This can cause dangerous problems from disease to fires from chewed up wiring.

    I have owned 3 motorhomes (Fleetwood, and Winnebago) and have had small field mice get into all of them. I have been fairly successful about sealing up openings left by the factory where the critters get in. But I should not have to. The companies that build this stuff should be smart enough to know that RVs get used in the wilderness where critters and wildlife live. I believe the RV manufacturers are smart enough, but they are lazy, don’t care, and don’t want to spend the money and time to do things correctly.

    Because of the RV manufacturers attitude of ” I don’t give a crap” about this subject, this will be my last RV.

    1. EXACTLY. As much as I’d like for the option to pay for a non-existent, proper winter insulation package, I’d gladly pay for a “proper seal” option if cost is their primary argument against doing it by default. What’s a 5% surcharge if it provides peace of mind and lessens the maintenance burden? I’m renovating my first Class A right now and I’m extremely disappointed at how cheaply those are built, considering the MSRP. Not to mention the odd unventilated spaces behind drawers and such, which are basically mold farms (my current battle).

  2. Hi, I’m reading many of your posts. They’re very helpful. Thank you. This one caught my eye as I’m always looking for new weapons to add to my arsenal. However, this one was not as good as I hoped. While you mentioned the basics, leave no food, seal the openings – you advise mothballs on the bed. They are extremely toxic, and the poison lingers for months after you remove them. I’d like to suggest a couple of alternatives. Organic essential oils. Rodents hate mint, orange oil and rosemary. So do bugs for that matter. So at the end of the season I remove the food, including dog food and water bowls, and spray organic essential oil/ water spray all around the areas where they have been known to enter (even though I sealed them – chewers…). One other thing I do: I noticed that the mice like to enter through the battery box. Its located under the coach step. The little fiends squeeze through next to the cable, then actually push up the step lid! I painted a heavy rock to look like a cat. I named him”Rocky” and he sits on the step (lid) unless we’re moving. No more mice. Just thought it might be useful info for someone else who can’t figure out where the little demons are getting from.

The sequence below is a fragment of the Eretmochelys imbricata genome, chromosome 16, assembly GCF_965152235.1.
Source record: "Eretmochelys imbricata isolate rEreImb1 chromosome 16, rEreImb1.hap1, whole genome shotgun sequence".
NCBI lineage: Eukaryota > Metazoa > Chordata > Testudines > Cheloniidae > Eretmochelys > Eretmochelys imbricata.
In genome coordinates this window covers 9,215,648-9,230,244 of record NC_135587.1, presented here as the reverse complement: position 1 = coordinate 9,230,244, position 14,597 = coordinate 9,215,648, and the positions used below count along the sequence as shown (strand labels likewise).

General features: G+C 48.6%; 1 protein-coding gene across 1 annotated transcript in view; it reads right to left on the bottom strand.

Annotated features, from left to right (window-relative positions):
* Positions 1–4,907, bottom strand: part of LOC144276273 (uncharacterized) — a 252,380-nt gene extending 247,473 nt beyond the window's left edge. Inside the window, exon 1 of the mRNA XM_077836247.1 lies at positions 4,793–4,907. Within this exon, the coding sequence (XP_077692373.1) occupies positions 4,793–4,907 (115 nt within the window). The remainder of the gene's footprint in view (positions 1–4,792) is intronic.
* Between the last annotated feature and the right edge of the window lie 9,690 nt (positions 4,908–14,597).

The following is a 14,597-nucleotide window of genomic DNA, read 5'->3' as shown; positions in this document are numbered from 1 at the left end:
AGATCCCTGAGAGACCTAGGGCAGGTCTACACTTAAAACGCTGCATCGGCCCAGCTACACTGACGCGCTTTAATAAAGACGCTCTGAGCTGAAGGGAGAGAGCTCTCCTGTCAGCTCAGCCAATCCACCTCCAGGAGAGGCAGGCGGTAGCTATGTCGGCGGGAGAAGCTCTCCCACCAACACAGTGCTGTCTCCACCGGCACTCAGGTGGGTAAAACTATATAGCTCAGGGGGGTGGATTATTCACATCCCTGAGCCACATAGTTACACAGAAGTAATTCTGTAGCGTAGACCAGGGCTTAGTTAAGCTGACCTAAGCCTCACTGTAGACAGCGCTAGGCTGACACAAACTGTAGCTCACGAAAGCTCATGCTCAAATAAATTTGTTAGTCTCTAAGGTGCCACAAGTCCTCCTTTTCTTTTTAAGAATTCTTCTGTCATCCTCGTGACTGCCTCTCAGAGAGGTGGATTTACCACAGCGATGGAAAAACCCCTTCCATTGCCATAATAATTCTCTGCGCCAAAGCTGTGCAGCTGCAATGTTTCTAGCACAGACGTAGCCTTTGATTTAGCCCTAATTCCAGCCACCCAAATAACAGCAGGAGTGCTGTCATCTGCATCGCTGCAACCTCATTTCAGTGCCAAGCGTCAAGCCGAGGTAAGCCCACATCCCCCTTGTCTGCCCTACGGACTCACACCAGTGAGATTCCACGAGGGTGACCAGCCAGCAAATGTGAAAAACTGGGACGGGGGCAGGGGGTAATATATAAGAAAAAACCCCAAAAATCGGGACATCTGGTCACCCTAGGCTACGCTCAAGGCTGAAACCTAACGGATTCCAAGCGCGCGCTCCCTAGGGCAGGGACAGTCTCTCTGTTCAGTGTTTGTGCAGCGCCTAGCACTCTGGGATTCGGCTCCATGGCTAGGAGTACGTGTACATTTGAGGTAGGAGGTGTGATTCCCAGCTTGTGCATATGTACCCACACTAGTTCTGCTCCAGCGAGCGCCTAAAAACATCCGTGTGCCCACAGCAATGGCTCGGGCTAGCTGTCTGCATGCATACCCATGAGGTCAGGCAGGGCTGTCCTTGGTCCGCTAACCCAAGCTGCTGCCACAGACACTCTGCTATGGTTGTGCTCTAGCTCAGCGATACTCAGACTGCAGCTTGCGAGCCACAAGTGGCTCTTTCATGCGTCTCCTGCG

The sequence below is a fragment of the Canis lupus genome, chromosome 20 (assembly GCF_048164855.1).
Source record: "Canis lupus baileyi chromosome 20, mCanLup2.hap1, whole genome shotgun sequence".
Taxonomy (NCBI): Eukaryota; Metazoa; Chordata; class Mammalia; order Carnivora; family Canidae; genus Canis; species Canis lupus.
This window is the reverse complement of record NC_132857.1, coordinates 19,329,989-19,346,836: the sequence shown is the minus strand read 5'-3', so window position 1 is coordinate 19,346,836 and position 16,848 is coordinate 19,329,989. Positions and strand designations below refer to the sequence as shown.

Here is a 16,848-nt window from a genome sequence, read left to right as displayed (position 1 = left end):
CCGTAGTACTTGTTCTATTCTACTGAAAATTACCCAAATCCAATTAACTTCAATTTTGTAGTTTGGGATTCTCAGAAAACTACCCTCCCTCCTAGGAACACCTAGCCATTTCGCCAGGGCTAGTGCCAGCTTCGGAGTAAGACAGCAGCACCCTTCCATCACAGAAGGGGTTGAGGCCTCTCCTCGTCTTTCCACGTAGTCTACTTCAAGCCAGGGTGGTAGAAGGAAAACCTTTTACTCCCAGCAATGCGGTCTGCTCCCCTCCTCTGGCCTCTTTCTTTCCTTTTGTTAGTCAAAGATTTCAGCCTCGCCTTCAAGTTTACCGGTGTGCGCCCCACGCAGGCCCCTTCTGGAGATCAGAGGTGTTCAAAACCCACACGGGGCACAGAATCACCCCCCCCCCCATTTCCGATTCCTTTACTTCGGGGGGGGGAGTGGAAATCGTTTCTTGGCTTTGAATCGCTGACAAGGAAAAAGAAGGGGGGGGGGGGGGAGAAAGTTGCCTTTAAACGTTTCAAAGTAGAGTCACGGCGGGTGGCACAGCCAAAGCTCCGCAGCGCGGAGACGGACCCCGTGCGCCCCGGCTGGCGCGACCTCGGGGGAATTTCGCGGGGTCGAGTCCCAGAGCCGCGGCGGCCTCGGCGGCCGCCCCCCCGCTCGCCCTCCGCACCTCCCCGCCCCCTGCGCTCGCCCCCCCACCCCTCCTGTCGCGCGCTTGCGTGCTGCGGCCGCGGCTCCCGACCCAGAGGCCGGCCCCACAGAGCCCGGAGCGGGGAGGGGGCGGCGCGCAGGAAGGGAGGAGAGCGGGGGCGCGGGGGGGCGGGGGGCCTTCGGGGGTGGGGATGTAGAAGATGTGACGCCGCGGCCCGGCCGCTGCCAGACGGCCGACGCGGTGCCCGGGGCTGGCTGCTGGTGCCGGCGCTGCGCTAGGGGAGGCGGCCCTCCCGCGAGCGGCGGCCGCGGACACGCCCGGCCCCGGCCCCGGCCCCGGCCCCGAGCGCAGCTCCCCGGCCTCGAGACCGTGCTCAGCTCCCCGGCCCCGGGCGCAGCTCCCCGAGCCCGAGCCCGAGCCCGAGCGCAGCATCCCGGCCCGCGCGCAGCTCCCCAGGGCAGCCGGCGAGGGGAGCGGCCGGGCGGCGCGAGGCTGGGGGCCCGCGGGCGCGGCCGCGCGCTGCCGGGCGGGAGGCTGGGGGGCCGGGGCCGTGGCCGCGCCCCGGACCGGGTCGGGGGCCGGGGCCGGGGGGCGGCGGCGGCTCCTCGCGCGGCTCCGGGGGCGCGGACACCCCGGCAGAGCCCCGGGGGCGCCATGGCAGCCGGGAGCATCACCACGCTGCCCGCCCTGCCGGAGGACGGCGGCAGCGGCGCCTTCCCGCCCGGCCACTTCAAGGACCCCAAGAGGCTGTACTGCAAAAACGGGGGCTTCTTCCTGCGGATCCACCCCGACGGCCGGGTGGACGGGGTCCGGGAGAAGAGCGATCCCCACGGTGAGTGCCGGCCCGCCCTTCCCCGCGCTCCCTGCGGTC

3. We also have field mice that get into our trailer its a 2007. Havent been able to find where they get in. Apparently the problem was there when we bought the trailer as underneath there is a spray foam. But we have still caught them on the inside

  4. I also don’t agree with using mothballs anywhere near my camper. We’ve used peppermint oil and dryer sheets for the past few years and had pretty good success, with no damage but still the occasional sign that mice got in. This past winter I went thru and tried to plug up any openings with steel wool after hearing of mice chewing up spray foam. Again some success but still signs, droppings in drawers, etc. I did find some openings that I missed so the battle continues.